Great column. It's good to be reminded of redundancies. I'll copy your examples and add them to my "rewrite-folder." I'm sure I'll need them. Thanks!

    Your last sentences at the end are hilarious and funny at the same time!

  3. Excellent posting. Hope you get better soon. Or as my uncle would say, "Hope y'all get more better soon."

  4. Get well soon, John. We need more columns like this. And they need to be repeated to make the point completely clear.

  5. At the risk of being redundant, I join everyone else in wishing you a speedy recovery.

  6. John, hoping you get well soon and have a speedy recovery too. As for redundancies, maybe ten years ago, newscasters were supposed to know better, but nowadays they get a free pass.

    1. Oops, I meant to say, ten years ago, they USED to know better.
      And when I woke up this morning, the first thought in my head was: FREE GIFT!

  7. "This program was brought to you by the Department of Redundancy Department, which brought you this program." ATM machines. And, of course, Charles Dickens novel title Our Mutual Friend. Feel betta.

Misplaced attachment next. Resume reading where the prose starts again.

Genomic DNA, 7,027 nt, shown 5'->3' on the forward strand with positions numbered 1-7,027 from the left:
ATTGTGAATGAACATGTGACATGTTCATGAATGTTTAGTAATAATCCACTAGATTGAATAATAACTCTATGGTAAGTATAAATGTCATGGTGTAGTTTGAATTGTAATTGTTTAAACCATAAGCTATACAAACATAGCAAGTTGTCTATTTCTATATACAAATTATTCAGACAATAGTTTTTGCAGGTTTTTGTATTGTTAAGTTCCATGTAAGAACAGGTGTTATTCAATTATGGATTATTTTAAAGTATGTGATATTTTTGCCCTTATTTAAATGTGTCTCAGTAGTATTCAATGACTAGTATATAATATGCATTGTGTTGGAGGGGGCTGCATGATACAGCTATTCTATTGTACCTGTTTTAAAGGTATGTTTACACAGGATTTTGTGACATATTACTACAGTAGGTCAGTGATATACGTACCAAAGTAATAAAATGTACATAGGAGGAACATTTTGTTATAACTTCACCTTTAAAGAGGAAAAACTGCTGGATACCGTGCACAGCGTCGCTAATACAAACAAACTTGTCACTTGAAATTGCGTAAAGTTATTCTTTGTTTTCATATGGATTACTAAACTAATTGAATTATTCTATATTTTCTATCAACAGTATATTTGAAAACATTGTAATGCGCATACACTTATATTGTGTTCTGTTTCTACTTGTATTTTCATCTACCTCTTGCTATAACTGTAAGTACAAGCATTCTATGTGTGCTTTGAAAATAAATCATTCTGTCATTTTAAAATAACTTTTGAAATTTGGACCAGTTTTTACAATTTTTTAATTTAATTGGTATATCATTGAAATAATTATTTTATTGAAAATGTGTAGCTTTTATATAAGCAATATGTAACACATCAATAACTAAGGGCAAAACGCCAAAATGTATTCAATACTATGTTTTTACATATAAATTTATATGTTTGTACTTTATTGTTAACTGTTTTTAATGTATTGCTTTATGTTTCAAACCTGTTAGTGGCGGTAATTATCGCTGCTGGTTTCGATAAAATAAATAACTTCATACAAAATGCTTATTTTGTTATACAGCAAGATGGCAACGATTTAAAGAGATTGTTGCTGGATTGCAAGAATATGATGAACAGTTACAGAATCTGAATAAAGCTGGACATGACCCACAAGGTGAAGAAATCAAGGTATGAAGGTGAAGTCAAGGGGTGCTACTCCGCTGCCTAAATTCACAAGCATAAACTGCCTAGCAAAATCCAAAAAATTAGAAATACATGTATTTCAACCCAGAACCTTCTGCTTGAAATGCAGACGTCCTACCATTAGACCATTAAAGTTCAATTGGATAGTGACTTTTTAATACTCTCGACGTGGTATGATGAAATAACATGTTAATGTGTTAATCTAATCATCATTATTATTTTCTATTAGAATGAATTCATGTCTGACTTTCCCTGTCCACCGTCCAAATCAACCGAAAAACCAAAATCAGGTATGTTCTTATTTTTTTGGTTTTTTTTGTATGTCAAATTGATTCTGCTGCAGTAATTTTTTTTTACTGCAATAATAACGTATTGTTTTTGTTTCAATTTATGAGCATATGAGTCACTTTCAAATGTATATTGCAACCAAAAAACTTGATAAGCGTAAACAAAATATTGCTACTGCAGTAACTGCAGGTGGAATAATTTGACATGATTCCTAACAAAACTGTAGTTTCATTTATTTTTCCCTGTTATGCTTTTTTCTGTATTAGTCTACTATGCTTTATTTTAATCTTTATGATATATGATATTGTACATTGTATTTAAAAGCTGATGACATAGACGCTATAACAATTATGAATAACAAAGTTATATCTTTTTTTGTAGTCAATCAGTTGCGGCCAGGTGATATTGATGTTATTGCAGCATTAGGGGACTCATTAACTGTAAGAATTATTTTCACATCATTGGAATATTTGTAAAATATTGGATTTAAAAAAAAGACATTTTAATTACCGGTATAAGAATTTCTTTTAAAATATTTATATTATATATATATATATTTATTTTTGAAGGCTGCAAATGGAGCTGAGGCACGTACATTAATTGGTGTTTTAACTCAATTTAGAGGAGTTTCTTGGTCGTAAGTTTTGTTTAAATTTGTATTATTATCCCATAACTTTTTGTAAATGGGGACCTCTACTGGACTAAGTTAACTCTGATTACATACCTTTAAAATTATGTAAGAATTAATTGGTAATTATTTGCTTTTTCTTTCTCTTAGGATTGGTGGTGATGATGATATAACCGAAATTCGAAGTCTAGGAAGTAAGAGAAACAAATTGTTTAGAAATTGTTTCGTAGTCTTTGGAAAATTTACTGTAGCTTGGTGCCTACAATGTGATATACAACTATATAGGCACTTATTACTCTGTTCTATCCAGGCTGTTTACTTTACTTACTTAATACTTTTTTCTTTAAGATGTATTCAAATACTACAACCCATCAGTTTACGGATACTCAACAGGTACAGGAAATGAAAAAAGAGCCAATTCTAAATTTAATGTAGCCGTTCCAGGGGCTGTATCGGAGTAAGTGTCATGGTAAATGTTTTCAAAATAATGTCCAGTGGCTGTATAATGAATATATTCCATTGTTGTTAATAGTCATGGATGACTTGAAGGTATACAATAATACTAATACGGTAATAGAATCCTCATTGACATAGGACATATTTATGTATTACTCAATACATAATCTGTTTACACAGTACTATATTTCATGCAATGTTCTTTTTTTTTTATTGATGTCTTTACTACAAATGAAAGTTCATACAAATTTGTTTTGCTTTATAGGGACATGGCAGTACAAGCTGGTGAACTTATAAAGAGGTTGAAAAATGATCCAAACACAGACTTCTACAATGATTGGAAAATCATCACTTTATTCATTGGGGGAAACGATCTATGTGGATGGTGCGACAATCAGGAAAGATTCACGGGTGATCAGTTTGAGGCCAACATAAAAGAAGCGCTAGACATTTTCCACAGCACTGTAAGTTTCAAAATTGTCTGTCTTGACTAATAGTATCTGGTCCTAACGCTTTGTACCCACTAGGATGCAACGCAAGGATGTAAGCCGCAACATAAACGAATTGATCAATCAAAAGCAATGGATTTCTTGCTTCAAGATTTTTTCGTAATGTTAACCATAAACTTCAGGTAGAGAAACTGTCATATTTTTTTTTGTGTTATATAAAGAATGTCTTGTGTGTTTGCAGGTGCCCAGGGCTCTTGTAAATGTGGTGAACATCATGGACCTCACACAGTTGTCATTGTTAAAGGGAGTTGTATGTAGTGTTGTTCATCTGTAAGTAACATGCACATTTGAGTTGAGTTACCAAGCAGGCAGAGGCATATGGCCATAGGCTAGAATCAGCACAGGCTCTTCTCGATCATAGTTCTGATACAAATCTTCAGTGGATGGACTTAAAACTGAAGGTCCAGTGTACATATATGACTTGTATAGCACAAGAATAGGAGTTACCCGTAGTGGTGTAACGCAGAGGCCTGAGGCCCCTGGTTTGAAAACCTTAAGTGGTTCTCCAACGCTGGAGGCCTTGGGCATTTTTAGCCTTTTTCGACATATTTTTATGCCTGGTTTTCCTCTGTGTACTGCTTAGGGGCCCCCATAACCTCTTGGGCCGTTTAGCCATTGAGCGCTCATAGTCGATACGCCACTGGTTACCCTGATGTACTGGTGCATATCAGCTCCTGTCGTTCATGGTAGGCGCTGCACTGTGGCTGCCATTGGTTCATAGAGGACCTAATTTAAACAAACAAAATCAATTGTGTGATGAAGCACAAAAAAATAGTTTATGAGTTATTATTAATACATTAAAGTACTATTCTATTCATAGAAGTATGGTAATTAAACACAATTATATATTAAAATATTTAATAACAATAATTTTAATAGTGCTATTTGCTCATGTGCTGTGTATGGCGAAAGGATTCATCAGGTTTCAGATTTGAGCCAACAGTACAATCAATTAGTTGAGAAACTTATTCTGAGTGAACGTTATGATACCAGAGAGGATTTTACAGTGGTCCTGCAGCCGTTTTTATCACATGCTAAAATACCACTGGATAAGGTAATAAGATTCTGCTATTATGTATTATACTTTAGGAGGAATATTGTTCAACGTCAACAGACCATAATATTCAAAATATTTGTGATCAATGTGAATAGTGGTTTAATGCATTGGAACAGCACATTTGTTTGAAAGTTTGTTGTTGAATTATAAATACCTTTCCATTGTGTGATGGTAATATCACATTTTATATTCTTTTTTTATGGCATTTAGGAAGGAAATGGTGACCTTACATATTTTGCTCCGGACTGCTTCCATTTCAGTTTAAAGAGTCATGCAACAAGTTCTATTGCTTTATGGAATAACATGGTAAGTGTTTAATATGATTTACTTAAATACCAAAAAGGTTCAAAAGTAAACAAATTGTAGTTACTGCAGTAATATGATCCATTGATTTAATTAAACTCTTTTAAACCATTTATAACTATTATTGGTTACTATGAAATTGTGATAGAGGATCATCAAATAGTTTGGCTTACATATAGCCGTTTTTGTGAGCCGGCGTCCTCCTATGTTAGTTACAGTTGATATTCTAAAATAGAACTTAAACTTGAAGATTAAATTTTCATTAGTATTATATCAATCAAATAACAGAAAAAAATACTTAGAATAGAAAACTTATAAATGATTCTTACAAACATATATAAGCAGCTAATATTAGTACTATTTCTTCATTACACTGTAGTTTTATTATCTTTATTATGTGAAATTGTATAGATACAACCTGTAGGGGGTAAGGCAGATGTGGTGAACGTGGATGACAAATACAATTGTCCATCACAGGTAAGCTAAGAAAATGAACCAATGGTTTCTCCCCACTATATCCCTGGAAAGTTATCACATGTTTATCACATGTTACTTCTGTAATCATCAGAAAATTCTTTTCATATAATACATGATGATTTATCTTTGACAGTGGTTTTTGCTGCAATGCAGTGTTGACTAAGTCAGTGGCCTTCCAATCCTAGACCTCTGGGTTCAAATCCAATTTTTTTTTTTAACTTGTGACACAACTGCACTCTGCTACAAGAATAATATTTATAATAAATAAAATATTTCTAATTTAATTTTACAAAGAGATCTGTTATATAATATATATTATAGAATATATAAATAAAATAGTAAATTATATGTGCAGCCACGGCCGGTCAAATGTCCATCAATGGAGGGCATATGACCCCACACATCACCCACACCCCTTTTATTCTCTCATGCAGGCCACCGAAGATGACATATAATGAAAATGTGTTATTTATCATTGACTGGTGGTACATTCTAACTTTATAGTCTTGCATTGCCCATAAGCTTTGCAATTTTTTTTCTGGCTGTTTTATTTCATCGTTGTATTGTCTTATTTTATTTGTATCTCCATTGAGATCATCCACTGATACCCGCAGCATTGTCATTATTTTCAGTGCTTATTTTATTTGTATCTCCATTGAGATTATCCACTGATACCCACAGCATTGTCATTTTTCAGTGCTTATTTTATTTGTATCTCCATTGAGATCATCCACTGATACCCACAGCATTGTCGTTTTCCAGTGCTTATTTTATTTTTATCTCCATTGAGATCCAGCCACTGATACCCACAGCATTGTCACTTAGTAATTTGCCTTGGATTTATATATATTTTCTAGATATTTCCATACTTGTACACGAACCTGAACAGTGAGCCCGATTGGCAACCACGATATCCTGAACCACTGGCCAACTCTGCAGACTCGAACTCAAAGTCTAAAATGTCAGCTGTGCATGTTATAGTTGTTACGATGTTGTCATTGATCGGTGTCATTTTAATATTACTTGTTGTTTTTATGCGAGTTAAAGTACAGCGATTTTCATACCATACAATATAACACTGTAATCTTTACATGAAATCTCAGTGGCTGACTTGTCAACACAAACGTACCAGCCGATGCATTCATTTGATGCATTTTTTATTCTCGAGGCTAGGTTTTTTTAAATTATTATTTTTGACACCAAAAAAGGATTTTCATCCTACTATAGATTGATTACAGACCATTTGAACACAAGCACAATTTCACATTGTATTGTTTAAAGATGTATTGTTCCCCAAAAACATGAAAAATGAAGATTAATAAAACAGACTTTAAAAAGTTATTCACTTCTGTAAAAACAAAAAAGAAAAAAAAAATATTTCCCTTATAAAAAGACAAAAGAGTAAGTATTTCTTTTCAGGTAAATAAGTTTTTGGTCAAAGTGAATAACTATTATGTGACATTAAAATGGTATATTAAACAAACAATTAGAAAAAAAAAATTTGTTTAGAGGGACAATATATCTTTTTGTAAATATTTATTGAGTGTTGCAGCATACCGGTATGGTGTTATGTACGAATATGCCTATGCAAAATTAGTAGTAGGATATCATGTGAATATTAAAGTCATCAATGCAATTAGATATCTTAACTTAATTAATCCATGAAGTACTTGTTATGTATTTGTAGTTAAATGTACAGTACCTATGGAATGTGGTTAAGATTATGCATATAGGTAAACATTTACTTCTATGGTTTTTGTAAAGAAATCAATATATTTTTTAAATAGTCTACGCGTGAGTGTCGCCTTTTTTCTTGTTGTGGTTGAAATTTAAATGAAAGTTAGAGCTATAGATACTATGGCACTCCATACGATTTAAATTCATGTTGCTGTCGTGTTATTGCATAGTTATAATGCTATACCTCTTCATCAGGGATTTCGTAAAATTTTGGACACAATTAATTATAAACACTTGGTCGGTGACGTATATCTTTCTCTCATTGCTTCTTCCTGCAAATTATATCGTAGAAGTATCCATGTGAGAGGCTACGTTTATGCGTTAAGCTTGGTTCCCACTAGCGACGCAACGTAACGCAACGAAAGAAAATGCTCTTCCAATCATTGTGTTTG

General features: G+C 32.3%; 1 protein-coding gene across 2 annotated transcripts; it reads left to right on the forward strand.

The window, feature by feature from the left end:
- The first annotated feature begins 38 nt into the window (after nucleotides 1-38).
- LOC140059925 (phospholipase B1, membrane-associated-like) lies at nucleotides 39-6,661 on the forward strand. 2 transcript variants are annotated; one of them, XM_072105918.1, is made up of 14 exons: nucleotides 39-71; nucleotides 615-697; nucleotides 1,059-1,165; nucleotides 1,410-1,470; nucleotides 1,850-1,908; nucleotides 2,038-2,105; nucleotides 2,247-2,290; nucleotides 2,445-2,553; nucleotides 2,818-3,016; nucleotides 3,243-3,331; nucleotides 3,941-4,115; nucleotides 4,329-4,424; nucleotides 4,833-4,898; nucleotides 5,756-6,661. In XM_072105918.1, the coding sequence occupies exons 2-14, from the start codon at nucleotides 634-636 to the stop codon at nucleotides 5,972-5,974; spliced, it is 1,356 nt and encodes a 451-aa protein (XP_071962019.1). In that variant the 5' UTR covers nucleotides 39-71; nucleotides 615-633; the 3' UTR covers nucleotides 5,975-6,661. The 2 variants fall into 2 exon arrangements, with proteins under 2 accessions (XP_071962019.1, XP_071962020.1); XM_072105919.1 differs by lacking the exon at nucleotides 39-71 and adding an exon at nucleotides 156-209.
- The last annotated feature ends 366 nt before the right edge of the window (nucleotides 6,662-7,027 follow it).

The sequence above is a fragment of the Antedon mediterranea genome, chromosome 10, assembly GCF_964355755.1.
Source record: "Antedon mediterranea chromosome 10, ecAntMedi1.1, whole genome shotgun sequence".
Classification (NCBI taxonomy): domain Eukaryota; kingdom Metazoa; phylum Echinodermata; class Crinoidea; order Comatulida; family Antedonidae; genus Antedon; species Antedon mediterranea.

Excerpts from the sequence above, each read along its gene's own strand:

8. John, I hope you're feeling better soon! Take care, man.

  9. Feel better soon. Loved this column. Loved that last sentence. My favorite is eligible bachelor.

  10. Feel better, John!

    Ignorant fool ... not calling *you* that, it's just another redundancy I've heard.

    1. Well, there is a whole folklore category called the wise fool... Which reminds me, decades ago I heard a song which referred to "new surprises." So I wrote a song about love called "The Same Old Surprise."

  11. Our Criminal Brief friend ABA had commented upon the American wording of horseback riding.

  12. Hope you feel better soon, John. I am one of a pair of twins ~wink, wink~ and we were an unexpected surprise! Ha ha! Thanks for sharing, always good to be reminded.

  13. John, we need you up and at 'em. Get well, my friend.

  14. Get well soon, John!
    Re "originally created" I think that one can be excusable - not in the order it's presented, but as in the sentence, "it was created originally to do ____, but now it's primarily used to ____."

  15. Thanks, friends, for all the comments, and the kind well-wishes. Much appreciated!

    I like the examples--especially horseback riding. (I'd never thought of that redundancy.)

    1. :) Glad you're still with us! Hearts and flowers to you!

  16. Good column, John, and at the risk of repeating what others have said -- hope you're feeling better soon!